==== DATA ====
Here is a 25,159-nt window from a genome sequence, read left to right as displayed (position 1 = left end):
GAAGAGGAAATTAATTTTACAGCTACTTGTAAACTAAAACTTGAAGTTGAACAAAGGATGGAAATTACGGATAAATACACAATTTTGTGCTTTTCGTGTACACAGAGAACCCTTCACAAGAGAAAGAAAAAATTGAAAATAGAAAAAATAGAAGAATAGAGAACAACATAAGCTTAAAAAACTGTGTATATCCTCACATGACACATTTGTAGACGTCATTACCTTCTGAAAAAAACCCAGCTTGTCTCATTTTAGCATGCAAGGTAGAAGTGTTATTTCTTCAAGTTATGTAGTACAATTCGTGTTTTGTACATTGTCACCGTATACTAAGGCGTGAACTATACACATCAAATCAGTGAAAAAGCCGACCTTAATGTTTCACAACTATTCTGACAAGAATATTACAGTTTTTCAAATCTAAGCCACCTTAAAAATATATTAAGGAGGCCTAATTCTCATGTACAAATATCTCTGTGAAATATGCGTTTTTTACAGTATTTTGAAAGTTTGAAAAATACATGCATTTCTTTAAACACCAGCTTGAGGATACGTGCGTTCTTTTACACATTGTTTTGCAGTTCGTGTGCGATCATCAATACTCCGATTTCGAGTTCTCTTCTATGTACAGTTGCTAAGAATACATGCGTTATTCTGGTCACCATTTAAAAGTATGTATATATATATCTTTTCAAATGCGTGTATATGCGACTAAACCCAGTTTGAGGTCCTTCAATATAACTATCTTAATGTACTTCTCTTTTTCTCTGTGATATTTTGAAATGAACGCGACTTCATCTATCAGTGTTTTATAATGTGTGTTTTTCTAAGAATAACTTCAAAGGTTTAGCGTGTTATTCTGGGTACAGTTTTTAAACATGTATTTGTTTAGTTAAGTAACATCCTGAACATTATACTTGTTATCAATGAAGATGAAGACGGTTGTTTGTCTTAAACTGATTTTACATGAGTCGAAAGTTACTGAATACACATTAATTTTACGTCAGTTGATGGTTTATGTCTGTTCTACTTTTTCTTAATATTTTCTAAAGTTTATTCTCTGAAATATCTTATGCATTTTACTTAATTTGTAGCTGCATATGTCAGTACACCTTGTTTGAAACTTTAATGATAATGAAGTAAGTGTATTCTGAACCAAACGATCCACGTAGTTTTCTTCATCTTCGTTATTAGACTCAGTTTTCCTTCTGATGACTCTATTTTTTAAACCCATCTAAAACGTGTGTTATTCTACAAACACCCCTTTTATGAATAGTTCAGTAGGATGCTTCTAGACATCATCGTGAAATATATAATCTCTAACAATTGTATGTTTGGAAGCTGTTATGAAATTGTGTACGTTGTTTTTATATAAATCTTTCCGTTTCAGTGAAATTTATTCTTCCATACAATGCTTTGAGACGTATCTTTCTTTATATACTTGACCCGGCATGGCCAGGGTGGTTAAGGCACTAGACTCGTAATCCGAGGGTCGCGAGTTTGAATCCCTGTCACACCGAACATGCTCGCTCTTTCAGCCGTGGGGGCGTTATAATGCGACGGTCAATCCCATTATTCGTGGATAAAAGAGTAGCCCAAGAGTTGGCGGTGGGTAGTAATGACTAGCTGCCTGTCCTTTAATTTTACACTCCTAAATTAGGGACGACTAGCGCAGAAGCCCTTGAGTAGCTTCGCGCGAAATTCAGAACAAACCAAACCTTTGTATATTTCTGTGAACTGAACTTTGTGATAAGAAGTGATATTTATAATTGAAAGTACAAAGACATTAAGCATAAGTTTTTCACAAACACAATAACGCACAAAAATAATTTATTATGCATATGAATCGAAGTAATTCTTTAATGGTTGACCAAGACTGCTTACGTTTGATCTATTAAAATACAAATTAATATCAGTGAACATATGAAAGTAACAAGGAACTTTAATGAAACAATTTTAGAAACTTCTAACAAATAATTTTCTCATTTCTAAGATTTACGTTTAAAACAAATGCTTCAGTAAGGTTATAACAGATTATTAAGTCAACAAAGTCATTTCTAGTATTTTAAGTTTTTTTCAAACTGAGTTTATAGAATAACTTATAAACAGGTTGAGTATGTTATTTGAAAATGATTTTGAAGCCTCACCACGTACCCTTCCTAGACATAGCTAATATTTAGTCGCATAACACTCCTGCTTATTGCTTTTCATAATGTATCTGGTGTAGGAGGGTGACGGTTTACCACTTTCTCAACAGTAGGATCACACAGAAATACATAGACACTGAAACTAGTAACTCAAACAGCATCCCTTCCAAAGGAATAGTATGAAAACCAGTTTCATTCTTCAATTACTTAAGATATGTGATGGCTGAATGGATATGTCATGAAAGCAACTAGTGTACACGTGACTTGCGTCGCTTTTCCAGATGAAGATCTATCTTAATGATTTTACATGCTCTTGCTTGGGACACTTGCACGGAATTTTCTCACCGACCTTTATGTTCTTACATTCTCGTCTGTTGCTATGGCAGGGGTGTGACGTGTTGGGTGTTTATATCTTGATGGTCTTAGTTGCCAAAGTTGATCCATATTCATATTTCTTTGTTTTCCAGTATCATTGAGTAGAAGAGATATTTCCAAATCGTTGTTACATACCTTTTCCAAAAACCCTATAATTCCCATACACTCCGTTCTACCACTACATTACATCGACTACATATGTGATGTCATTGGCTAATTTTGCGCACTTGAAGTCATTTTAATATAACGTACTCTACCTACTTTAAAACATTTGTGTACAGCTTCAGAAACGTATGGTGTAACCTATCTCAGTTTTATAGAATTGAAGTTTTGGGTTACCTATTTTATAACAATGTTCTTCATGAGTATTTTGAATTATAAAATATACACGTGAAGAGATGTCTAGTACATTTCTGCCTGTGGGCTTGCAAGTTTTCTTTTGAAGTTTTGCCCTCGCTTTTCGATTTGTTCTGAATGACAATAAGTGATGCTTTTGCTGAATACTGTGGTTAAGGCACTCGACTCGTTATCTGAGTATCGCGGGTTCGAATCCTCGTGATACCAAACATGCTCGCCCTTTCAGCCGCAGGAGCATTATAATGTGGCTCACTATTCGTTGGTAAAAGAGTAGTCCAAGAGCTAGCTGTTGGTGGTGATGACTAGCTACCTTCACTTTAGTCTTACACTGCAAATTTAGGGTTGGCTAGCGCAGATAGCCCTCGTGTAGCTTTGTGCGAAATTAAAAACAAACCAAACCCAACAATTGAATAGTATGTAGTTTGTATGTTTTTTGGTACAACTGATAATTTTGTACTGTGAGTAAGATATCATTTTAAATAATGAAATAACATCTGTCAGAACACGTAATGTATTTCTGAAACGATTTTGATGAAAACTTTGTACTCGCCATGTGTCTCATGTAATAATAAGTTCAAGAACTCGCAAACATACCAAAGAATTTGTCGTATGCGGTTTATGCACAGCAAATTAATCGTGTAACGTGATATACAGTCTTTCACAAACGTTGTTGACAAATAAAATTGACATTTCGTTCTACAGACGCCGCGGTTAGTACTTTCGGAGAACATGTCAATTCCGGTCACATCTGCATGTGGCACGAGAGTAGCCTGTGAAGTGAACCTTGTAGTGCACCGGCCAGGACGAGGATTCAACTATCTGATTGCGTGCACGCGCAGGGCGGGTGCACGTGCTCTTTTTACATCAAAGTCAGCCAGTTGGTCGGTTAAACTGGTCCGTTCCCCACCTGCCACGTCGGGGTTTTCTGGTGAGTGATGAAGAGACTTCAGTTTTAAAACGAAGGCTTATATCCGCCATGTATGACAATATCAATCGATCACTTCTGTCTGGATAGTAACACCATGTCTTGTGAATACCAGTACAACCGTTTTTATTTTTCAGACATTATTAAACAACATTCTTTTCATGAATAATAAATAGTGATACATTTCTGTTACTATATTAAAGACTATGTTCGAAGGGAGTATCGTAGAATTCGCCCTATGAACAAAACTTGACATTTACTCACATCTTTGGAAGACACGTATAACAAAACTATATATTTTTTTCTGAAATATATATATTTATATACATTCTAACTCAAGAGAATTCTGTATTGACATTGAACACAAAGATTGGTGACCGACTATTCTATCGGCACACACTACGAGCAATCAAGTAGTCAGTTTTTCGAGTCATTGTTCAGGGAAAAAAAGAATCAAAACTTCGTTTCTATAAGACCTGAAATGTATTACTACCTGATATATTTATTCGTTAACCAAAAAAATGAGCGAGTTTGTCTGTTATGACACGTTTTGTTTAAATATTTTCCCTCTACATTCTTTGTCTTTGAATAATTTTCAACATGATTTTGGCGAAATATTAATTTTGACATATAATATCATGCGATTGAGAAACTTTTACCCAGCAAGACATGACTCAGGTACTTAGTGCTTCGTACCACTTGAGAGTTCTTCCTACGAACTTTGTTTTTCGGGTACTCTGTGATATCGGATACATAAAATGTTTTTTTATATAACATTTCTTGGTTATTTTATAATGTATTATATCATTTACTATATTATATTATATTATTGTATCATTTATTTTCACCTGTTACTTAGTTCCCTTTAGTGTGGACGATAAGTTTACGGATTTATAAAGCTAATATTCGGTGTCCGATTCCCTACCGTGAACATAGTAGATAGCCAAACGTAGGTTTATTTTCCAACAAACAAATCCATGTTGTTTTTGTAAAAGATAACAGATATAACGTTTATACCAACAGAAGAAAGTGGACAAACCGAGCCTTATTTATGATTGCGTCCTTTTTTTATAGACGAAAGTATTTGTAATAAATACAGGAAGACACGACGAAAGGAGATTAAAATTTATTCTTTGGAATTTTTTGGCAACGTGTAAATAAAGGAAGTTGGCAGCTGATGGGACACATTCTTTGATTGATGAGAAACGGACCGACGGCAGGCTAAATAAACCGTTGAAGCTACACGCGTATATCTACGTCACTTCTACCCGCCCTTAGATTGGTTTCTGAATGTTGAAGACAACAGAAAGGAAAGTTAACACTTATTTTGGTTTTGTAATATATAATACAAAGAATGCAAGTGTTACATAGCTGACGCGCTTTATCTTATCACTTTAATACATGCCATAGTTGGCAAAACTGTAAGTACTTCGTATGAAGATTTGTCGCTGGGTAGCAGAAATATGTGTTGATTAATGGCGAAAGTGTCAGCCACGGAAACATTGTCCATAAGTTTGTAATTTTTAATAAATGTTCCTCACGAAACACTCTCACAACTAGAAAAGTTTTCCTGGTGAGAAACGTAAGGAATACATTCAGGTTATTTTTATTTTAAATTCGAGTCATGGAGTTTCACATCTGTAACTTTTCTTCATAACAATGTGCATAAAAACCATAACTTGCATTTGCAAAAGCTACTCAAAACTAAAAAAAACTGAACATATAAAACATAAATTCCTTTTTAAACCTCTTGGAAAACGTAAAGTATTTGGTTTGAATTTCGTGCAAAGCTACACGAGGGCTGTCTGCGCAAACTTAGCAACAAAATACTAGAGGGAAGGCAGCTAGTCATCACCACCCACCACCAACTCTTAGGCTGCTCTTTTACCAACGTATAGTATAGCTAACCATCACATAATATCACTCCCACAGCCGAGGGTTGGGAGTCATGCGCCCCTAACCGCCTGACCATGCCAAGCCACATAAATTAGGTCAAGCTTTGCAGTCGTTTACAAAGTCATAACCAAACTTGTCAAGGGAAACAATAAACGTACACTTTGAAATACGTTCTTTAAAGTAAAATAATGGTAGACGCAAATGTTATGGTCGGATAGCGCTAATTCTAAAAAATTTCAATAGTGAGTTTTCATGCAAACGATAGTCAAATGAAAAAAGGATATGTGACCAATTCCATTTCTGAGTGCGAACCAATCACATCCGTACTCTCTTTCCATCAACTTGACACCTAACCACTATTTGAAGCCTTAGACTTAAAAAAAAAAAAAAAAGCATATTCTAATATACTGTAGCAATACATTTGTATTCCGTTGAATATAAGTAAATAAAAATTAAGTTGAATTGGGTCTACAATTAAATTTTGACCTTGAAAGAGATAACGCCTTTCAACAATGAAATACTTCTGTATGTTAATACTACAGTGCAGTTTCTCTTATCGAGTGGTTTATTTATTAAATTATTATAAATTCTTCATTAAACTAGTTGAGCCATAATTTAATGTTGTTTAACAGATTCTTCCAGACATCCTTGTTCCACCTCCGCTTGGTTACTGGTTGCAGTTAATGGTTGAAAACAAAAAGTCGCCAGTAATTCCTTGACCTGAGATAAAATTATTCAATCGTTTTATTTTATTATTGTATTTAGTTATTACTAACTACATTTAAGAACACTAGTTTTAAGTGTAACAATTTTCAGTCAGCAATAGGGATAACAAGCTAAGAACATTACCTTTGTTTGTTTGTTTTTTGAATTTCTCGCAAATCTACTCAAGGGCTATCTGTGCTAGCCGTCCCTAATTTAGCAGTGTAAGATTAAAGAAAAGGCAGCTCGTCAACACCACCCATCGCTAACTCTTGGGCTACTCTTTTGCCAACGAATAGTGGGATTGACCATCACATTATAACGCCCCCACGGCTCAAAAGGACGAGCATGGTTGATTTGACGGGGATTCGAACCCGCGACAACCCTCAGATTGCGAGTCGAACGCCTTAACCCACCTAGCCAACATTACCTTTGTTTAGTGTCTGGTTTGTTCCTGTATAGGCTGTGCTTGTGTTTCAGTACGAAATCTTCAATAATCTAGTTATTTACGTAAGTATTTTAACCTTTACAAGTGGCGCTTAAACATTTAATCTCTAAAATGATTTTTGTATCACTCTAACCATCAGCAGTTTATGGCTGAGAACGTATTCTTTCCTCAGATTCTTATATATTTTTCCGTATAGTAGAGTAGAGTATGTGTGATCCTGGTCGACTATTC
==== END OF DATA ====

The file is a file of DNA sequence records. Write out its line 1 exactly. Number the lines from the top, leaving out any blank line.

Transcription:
Here is a 25,159-nt window from a genome sequence, read left to right as displayed (position 1 = left end):